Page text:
So how did Siddons expose the way gender is performed and constructed? Woo describes how Siddons’ costume choice helped destabilise traditional gender roles. Her argument is based on a fan’s watercolour drawing of Siddons’ Hamlet from her Dublin performances in 1802 and 1805 (see Figure 4).

By eschewing breeches, Siddons ignores the usual marker of onstage masculinity. Instead, the flash of leg from underneath the black toga which otherwise hides her female contours adds a risqué element to an otherwise androgynous outfit. Combining details socially-recognised as feminine – the white lace, feathered plume, floral brooch and soft fringe – with a phallic sword, Siddons simultaneously denies the fetishization normally endorsed by a breeches role and highlights the reliance on gendered props to help convey gender to an onlooker or audience.

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Figure 5. Playbill from the Theatre Royal, Manchester, advertising Siddons as Hamlet. Mander & Mitchenson Collection, University of Bristol Theatre Collection.

Though her performance received mixed reactions, Siddons cross-dressing in this way enabled a woman to play Hamlet seriously. Performing such an iconic role expanded the possibilities for female actors in the 18th century, and drew attention to the instability of gender by mixing male and female symbols through costume. Whilst Siddons is rightly remembered for her nuanced performances of women, her experimentation with gender paved the way for further female Hamlets and for women to depict male characters outside of comedy. That she played Hamlet on the Bristol Old Vic’s stage is a fact that should be shared just as much as her appearances in traditionally female roles.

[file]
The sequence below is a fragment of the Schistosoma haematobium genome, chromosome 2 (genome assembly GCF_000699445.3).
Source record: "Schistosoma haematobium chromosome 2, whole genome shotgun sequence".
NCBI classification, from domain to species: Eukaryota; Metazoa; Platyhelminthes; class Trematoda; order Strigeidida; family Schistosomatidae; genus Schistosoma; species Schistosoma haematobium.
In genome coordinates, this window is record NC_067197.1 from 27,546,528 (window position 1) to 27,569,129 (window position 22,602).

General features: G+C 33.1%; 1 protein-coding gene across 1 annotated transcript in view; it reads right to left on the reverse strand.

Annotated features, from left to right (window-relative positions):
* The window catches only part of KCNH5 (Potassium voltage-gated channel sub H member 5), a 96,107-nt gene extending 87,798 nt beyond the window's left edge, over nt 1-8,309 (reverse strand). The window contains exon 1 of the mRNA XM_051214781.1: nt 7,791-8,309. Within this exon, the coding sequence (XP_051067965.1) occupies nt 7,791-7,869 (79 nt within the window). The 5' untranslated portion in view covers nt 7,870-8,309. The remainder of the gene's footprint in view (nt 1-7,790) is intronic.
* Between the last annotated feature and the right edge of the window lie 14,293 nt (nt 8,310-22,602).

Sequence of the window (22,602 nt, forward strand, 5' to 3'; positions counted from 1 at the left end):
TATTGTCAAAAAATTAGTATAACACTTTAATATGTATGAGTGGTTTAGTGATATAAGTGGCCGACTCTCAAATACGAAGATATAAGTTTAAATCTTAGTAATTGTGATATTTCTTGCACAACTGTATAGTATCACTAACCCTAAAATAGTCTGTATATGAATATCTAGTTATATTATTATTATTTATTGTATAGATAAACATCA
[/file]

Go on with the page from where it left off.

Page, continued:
One thought on “LGBT History Month – Sarah Siddons

  1. markanthonyhowell says:

    Re: Bristol’s Merchant Venturer Professional Actors in the eighteenth century.
    Merchant Venturers Roger Watts and John Vaughan were the two of the most significant 18th-century professional actors who were born & remained working in Bristol their whole lives. They acted professionally for as long as 20 to 30 years in Bristol & Bath. Watts made one appearance in a small part at the Theatre Royal Covent Garden at the same time a large number of Covent Garden actors were performing at the theatre in Bristol’s Jacob’s Well.

    Roger Watts Wiki-like biography:
    1. 1750-1767 – built 4 theatres in Bristol & Bath:
    a) 1748 – extended the Theatre in Jacob’s Well;
    b) 1750 – the first Regulated Theatre in Orchard Street, Bath;
    c) 1766 – the New Theatre in King Street, Bristol;
    d) 1767 – extended Bath’s Orchard Street Theatre to Theatre Royal capacity.
    2. Elected by Bristol’s 50 x Theatre Proprietors to deliver their first bid for a Royal Patent to Parliament & the Lord Chamberlain Censor & Controller of Theatres.
    3. 1744 – started professional acting at Jacob’s Well, quickly becoming more popular here than West End celebrity actors who acted alongside him.